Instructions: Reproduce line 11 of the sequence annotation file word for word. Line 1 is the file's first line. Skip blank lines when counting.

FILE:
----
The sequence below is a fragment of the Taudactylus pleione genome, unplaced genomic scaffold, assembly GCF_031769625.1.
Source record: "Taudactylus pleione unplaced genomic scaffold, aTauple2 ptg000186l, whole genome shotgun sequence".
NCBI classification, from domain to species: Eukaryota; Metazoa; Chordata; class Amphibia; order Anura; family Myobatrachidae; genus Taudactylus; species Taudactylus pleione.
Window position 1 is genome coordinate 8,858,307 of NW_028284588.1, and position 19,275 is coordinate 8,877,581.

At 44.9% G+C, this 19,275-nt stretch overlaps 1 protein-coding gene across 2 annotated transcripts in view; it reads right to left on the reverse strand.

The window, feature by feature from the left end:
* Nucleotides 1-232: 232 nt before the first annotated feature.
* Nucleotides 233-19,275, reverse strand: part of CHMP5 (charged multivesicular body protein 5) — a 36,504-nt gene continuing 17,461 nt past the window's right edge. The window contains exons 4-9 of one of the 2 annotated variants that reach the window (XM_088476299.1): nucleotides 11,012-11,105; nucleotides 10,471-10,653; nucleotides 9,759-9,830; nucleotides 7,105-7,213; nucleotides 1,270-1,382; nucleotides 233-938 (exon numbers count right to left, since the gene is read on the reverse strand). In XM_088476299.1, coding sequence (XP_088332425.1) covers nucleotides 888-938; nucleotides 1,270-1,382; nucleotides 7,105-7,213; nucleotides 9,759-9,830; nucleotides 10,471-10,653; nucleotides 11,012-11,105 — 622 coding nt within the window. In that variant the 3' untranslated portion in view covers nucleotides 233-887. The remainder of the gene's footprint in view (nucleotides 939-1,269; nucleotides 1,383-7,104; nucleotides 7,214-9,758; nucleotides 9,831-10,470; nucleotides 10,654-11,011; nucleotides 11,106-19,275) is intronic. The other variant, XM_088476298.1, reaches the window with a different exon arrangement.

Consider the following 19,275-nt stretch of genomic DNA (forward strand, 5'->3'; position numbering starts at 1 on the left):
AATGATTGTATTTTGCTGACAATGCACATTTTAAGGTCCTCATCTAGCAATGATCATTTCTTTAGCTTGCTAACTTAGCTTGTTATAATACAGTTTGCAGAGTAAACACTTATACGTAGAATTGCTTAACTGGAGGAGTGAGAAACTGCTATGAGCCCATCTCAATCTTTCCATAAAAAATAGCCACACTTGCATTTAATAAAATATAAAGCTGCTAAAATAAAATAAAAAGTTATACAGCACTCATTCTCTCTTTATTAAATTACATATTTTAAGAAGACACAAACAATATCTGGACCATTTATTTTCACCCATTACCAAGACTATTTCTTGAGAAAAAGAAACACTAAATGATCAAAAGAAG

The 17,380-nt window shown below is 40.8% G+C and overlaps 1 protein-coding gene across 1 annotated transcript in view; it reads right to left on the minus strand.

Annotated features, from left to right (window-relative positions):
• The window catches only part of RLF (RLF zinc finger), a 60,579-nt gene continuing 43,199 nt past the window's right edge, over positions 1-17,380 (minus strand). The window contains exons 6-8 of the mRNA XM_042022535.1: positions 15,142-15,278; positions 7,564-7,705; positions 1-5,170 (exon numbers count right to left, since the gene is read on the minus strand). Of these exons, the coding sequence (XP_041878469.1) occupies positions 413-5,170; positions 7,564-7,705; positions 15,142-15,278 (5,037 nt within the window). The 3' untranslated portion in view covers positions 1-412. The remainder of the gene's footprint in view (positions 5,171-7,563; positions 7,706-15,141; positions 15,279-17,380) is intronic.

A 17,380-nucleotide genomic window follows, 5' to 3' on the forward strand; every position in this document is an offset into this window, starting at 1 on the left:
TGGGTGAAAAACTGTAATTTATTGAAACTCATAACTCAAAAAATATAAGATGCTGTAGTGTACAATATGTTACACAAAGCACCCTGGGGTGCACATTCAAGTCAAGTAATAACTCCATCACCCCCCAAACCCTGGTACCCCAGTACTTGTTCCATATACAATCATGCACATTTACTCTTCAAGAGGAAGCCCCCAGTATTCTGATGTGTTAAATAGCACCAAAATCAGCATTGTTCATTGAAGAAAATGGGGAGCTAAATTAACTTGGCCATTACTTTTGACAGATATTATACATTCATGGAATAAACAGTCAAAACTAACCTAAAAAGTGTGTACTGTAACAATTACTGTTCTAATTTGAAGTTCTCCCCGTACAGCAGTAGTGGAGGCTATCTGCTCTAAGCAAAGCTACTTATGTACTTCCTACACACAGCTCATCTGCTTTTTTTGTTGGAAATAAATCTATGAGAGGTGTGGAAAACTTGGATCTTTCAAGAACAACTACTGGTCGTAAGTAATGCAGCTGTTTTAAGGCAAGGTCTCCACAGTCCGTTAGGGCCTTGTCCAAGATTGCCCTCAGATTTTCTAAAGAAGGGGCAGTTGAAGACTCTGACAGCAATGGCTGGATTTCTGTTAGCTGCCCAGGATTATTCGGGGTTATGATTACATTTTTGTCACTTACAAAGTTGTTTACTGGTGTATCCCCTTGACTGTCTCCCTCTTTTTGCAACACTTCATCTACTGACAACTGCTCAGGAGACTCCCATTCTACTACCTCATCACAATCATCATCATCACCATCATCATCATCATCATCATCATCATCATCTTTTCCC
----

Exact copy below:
The 17,380-nt window shown below is 40.8% G+C and overlaps 1 protein-coding gene across 1 annotated transcript in view; it reads right to left on the minus strand.